Although the use of medication for managing delusions in patients with schizophrenia is indispensable, the amount of the drugs administered to the target audience may be reduced once a proper psychological therapy is in place. Specifically, by balancing out psychological approaches with the biological ones, a healthcare expert can achieve an improvement in the quality of care for patients with schizophrenia. Even though the recent advances in schizophrenia treatment have helped to replace notorious chlorpromazine and haloperidol with much milder asenapine and clozapine, and introduced the possibility of using aripiprazole as the third generation antipsychotic in the future, psychological assistance is still vital for patients with schizophrenia (Todorovic et al., 2019). Thus, a combination of cognitive behavioral therapy (CBT) and psychoeducation, both for the patient and for the family members, is crucial.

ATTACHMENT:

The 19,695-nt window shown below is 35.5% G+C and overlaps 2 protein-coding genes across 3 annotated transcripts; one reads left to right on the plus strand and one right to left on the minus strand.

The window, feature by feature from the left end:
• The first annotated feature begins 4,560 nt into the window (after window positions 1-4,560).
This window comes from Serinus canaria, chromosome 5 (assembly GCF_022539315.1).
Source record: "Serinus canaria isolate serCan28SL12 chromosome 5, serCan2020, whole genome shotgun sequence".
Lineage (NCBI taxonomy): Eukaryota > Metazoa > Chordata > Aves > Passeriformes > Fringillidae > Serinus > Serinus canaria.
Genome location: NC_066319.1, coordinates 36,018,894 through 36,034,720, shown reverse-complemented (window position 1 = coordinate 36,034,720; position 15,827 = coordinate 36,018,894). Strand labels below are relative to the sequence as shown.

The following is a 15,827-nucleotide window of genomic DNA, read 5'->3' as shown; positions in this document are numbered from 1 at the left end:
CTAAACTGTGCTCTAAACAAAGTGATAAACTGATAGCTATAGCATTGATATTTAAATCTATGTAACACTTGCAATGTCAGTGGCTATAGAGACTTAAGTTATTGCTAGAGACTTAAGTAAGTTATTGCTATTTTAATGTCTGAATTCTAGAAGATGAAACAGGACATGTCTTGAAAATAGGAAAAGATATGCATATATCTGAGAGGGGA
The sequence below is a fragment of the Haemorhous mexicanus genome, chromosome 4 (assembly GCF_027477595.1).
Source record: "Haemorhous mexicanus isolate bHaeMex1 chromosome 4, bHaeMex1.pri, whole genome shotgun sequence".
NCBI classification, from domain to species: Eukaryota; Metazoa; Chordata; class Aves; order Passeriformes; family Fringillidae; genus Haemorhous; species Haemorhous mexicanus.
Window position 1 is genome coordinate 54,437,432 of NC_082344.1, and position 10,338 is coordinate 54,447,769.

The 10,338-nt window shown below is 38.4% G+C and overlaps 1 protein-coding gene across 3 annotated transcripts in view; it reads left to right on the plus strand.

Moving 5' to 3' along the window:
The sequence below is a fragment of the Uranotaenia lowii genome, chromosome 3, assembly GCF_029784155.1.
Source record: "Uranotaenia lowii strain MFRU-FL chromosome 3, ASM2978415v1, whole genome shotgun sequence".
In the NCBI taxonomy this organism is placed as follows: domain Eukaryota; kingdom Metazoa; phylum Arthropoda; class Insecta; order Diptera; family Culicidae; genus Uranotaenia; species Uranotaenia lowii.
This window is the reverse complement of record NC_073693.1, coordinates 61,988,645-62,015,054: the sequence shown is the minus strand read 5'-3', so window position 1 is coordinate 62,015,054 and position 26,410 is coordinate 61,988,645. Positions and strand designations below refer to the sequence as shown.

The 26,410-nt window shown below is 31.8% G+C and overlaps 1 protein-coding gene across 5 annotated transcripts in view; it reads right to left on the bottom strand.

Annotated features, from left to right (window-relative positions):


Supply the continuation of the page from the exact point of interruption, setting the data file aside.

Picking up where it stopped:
The CBT tool must be geared mostly toward assisting patients in coping with their delusions and other symptoms of schizophrenia. Namely, the therapy must focus on helping patients to realize that these delusions have no place in reality, as well as assist the target population in identifying schizophrenic delusions. For this purpose, a multimodal CBT for psychosis (CBTp) will have to be introduced. Implying a combined approach toward managing a psychosis, the suggested framework will help to build awareness about the nature of the disorder and the concept of reality in the patient, therefore, training to distinguish between reality and delusions. Namely, a multimodal CBTp framework suggests that, by collaborating with a therapist, a patient examines the nature of the delusions and hallucinations in order to connect them to traumatic events that may have occurred in the patient’s life (Todorovic et al., 2019). Thus, once the nature of the issues is established, the triggers that may cause hallucinations and delusions to occur can be isolated o that the patient could avoid them (Todorovic et al., 2019). Thus, a behavioral pattern is established for the patient to adhere as the means of inhibiting the effects of schizophrenia and making the symptoms more manageable.